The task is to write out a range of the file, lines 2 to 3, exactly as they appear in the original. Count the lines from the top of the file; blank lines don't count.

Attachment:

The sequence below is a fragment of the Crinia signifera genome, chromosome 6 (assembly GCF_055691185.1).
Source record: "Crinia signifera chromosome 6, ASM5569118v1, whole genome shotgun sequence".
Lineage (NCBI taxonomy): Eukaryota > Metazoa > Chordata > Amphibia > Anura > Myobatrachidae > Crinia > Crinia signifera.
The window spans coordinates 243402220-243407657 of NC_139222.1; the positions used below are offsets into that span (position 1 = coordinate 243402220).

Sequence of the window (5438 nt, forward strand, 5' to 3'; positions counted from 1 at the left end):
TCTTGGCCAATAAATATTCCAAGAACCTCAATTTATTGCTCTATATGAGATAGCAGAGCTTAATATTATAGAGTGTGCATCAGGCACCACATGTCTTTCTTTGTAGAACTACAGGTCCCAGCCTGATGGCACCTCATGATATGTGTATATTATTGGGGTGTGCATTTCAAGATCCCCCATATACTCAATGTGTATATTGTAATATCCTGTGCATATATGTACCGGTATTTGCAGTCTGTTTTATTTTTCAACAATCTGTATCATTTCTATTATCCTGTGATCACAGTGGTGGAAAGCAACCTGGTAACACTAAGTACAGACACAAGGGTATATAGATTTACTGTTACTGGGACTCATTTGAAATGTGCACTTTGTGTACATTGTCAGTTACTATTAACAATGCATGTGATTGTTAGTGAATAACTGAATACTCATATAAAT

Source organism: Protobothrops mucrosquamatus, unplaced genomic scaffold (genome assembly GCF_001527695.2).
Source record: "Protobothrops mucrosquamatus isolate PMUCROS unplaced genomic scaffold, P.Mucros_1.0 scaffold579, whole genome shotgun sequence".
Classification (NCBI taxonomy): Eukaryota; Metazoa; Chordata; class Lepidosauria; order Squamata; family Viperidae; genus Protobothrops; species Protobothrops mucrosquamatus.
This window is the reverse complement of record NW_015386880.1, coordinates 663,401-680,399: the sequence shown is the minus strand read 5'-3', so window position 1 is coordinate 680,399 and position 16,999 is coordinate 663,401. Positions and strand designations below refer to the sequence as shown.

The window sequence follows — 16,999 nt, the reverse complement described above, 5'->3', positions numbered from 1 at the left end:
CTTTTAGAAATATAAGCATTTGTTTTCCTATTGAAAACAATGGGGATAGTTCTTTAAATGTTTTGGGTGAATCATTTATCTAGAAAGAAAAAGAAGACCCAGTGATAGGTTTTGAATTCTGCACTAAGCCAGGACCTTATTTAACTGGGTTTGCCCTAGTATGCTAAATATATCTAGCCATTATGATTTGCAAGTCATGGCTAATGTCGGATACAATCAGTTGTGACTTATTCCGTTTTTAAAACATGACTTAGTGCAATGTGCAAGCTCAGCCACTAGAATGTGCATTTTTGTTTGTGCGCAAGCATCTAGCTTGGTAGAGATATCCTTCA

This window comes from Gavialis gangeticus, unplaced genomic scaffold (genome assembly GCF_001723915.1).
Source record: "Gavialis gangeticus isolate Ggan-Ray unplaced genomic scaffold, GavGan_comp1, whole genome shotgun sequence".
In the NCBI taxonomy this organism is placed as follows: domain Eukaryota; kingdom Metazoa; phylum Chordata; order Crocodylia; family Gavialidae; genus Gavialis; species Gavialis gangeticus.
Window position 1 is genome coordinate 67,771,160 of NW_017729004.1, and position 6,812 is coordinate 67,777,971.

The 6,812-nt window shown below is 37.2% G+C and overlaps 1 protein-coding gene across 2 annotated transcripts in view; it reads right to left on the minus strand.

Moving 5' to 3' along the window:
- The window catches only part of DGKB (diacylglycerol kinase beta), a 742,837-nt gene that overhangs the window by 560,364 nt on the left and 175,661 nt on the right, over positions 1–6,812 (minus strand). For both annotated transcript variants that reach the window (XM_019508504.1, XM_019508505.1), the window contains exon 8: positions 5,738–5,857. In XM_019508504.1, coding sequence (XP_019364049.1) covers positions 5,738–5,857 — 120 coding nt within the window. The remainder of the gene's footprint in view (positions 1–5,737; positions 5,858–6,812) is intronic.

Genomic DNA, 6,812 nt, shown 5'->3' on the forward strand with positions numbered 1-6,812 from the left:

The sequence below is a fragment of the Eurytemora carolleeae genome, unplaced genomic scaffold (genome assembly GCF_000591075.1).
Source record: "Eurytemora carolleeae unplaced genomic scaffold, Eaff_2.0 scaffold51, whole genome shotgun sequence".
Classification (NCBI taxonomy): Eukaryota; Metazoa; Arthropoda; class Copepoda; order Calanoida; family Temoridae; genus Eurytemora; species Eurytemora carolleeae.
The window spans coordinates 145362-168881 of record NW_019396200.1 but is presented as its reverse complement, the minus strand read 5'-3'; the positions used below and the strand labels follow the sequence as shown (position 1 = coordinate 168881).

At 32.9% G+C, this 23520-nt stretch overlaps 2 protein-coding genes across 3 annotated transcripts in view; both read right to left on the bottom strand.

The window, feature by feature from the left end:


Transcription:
Source record: "Crinia signifera chromosome 6, ASM5569118v1, whole genome shotgun sequence".
Lineage (NCBI taxonomy): Eukaryota > Metazoa > Chordata > Amphibia > Anura > Myobatrachidae > Crinia > Crinia signifera.